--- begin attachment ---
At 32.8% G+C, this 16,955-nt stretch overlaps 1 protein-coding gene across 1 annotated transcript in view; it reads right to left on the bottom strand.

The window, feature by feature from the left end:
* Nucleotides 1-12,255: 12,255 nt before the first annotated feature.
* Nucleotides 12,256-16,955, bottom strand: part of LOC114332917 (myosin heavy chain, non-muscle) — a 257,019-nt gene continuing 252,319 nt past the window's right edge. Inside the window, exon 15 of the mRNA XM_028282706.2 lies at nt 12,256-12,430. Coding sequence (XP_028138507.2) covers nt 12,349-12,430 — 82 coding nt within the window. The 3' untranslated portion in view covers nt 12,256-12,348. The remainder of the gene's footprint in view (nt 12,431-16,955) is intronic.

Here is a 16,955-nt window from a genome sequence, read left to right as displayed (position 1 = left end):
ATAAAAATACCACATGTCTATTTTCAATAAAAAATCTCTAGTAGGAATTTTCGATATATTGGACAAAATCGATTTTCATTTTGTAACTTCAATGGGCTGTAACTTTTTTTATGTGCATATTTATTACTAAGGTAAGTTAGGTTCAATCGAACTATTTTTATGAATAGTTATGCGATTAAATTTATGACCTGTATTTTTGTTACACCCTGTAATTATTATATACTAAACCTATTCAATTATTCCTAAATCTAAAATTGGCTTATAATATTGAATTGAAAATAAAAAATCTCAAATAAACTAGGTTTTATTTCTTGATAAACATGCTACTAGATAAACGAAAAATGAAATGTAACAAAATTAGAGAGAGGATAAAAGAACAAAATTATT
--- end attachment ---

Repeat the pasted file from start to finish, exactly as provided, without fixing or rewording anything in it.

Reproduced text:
At 32.8% G+C, this 16,955-nt stretch overlaps 1 protein-coding gene across 1 annotated transcript in view; it reads right to left on the bottom strand.

The window, feature by feature from the left end:
* Nucleotides 1-12,255: 12,255 nt before the first annotated feature.
* Nucleotides 12,256-16,955, bottom strand: part of LOC114332917 (myosin heavy chain, non-muscle) — a 257,019-nt gene continuing 252,319 nt past the window's right edge. Inside the window, exon 15 of the mRNA XM_028282706.2 lies at nt 12,256-12,430. Coding sequence (XP_028138507.2) covers nt 12,349-12,430 — 82 coding nt within the window. The 3' untranslated portion in view covers nt 12,256-12,348. The remainder of the gene's footprint in view (nt 12,431-16,955) is intronic.

Here is a 16,955-nt window from a genome sequence, read left to right as displayed (position 1 = left end):
ATAAAAATACCACATGTCTATTTTCAATAAAAAATCTCTAGTAGGAATTTTCGATATATTGGACAAAATCGATTTTCATTTTGTAACTTCAATGGGCTGTAACTTTTTTTATGTGCATATTTATTACTAAGGTAAGTTAGGTTCAATCGAACTATTTTTATGAATAGTTATGCGATTAAATTTATGACCTGTATTTTTGTTACACCCTGTAATTATTATATACTAAACCTATTCAATTATTCCTAAATCTAAAATTGGCTTATAATATTGAATTGAAAATAAAAAATCTCAAATAAACTAGGTTTTATTTCTTGATAAACATGCTACTAGATAAACGAAAAATGAAATGTAACAAAATTAGAGAGAGGATAAAAGAACAAAATTATT